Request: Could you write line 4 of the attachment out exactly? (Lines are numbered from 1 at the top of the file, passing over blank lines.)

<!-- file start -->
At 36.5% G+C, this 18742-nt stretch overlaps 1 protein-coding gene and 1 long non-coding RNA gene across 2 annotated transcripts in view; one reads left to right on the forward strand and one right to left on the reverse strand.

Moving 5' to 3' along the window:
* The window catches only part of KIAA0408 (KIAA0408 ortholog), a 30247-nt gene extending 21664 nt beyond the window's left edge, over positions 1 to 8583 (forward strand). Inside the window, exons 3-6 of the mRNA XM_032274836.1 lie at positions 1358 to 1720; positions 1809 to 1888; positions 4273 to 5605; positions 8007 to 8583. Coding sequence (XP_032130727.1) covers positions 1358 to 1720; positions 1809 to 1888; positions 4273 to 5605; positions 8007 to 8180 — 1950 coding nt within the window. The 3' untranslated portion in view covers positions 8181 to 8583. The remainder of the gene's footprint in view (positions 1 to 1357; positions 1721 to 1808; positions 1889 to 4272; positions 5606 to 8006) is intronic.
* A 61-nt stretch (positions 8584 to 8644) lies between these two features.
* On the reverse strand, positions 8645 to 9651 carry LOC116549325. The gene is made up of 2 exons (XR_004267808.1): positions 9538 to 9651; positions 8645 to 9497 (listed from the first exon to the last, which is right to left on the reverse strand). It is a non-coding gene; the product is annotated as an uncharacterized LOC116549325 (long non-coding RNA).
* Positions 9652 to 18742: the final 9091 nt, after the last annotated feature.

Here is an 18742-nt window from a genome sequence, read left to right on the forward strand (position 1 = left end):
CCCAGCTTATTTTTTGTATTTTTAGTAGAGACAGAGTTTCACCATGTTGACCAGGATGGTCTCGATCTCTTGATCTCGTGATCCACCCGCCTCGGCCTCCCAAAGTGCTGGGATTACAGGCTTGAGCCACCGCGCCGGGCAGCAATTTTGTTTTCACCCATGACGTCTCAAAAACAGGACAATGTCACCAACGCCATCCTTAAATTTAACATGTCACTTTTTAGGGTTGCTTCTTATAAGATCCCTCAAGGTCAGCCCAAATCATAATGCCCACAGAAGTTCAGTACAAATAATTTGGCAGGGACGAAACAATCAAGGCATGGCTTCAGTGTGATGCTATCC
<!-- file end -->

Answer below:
* A 61-nt stretch (positions 8584 to 8644) lies between these two features.